Ideological Contraception: Why the Birth Control Debate Is Hurting Conservatism
The politics of birth control have captivated America’s attention, and most mainstream conservatives are not happy about it.
In 2008, we were absolutely annihilated by then-Senator Obama in the battle to appear modern, cosmopolitan, fresh-faced, and vital—and the election tallies proved that our disdain for the premium that modern politics places on urbanity and aesthetics does not change the reality that such qualities do resonate with voters whom we cannot afford to write off and with the news media with which we are stuck. Paul Ryan speaking about how massive deficits will harm his young children, Chris Christie explaining in clear language how the union members who refuse to contribute anything towards their benefits are really the selfish class warriors: conservatives instinctively understand that these are winning issues, subjects in which good politics and good policy dovetail to show that our ideas are clearly the forward-looking approach.
Equally instinctively, most of us cringe when Rick Santorum proves unable to separate his personal views on contraception from what merits mention during a presidential campaign, and cringe twice when Rush Limbaugh deploys abusive and backwards rhetoric. It does not take a keen observer of U.S. politics to understand that, whatever the merits, any time the Right can be portrayed as trying to stuff twenty-first century America back into an antiquated, Eisenhower-era moral straitjacket we hand our disingenuous opponents a gift-wrapped propaganda victory. Though an obvious caricature, the narrative that Republicans are reactionary fuddy-duddies who want to shove the nation into a time machine and blast us back into “Leave It to Beaver” poses a chronic electoral problem that limits our appeal to college-aged and suburban voting blocs who otherwise represent ripe, natural constituencies for substantive fiscal reform.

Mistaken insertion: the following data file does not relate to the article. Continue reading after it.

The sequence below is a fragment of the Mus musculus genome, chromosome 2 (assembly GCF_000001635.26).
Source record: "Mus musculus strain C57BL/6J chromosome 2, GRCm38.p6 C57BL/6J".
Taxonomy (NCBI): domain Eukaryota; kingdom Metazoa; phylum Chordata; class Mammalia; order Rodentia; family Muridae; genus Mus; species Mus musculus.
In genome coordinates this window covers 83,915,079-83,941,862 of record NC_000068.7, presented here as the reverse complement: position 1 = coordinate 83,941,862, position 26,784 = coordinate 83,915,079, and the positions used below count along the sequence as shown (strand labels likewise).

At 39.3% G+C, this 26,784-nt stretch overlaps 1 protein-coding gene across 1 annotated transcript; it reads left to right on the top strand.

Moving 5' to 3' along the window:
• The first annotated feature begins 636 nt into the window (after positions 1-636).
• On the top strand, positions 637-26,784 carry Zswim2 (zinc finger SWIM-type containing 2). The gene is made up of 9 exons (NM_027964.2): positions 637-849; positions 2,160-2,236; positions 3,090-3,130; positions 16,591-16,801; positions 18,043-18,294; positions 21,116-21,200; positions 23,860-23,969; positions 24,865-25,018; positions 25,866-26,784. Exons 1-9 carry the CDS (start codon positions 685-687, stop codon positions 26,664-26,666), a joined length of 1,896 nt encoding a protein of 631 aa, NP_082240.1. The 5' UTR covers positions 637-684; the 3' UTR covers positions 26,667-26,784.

Given these stereotypes, we can all acknowledge that conservatives must approach an issue like birth control with extra caution—yet too many among us have committed damaging and unforced errors. Santorum’s hopelessly muddled messaging has made one of our leading presidential candidates look uncomfortably like the theocratic boogeyman that liberals have always made him out to be. The former Senator has proven totally incapable of clearly and cogently distinguishing between his personal distaste for the moral implications of birth control and the commonsense argument from economic liberty that reveals the new requirements to lack any foundation in logic or real principles.
Sure, the mainstream media is complicit in fanning the flames, but a man who wants to lead our party and our country simply cannot cloud a straightforward question of freedom with polarizing remarks like these:
One of the things I will talk about, that no president has talked about before, is I think the dangers of contraception in this country. Many of the Christian faith have said, well, that's OK; contraception is OK. It's not OK. It's a license to do things in a sexual realm that is counter to how things are supposed to be.